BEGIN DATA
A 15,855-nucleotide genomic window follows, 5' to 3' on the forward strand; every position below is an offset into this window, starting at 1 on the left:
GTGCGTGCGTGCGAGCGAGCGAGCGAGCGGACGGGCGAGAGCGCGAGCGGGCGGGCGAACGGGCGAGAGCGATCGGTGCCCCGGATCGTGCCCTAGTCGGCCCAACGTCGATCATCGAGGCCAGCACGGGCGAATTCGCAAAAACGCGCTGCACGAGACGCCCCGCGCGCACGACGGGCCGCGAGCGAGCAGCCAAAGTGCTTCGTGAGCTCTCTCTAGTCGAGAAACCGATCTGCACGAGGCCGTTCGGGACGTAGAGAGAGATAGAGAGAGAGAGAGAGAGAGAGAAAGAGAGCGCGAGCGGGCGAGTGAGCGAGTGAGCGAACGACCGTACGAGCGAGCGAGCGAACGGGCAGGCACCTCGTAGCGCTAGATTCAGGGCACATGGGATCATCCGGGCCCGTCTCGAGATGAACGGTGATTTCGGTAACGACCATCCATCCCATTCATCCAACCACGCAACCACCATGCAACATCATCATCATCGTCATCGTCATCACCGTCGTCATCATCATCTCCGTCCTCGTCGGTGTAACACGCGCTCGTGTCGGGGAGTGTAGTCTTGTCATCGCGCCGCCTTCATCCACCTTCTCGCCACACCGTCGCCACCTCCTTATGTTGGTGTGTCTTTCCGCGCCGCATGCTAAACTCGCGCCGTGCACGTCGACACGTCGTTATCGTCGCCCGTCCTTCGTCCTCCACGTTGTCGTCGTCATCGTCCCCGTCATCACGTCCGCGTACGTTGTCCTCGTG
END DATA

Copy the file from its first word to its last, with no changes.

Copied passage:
A 15,855-nucleotide genomic window follows, 5' to 3' on the forward strand; every position below is an offset into this window, starting at 1 on the left:
GTGCGTGCGTGCGAGCGAGCGAGCGAGCGGACGGGCGAGAGCGCGAGCGGGCGGGCGAACGGGCGAGAGCGATCGGTGCCCCGGATCGTGCCCTAGTCGGCCCAACGTCGATCATCGAGGCCAGCACGGGCGAATTCGCAAAAACGCGCTGCACGAGACGCCCCGCGCGCACGACGGGCCGCGAGCGAGCAGCCAAAGTGCTTCGTGAGCTCTCTCTAGTCGAGAAACCGATCTGCACGAGGCCGTTCGGGACGTAGAGAGAGATAGAGAGAGAGAGAGAGAGAGAGAAAGAGAGCGCGAGCGGGCGAGTGAGCGAGTGAGCGAACGACCGTACGAGCGAGCGAGCGAACGGGCAGGCACCTCGTAGCGCTAGATTCAGGGCACATGGGATCATCCGGGCCCGTCTCGAGATGAACGGTGATTTCGGTAACGACCATCCATCCCATTCATCCAACCACGCAACCACCATGCAACATCATCATCATCGTCATCGTCATCACCGTCGTCATCATCATCTCCGTCCTCGTCGGTGTAACACGCGCTCGTGTCGGGGAGTGTAGTCTTGTCATCGCGCCGCCTTCATCCACCTTCTCGCCACACCGTCGCCACCTCCTTATGTTGGTGTGTCTTTCCGCGCCGCATGCTAAACTCGCGCCGTGCACGTCGACACGTCGTTATCGTCGCCCGTCCTTCGTCCTCCACGTTGTCGTCGTCATCGTCCCCGTCATCACGTCCGCGTACGTTGTCCTCGTG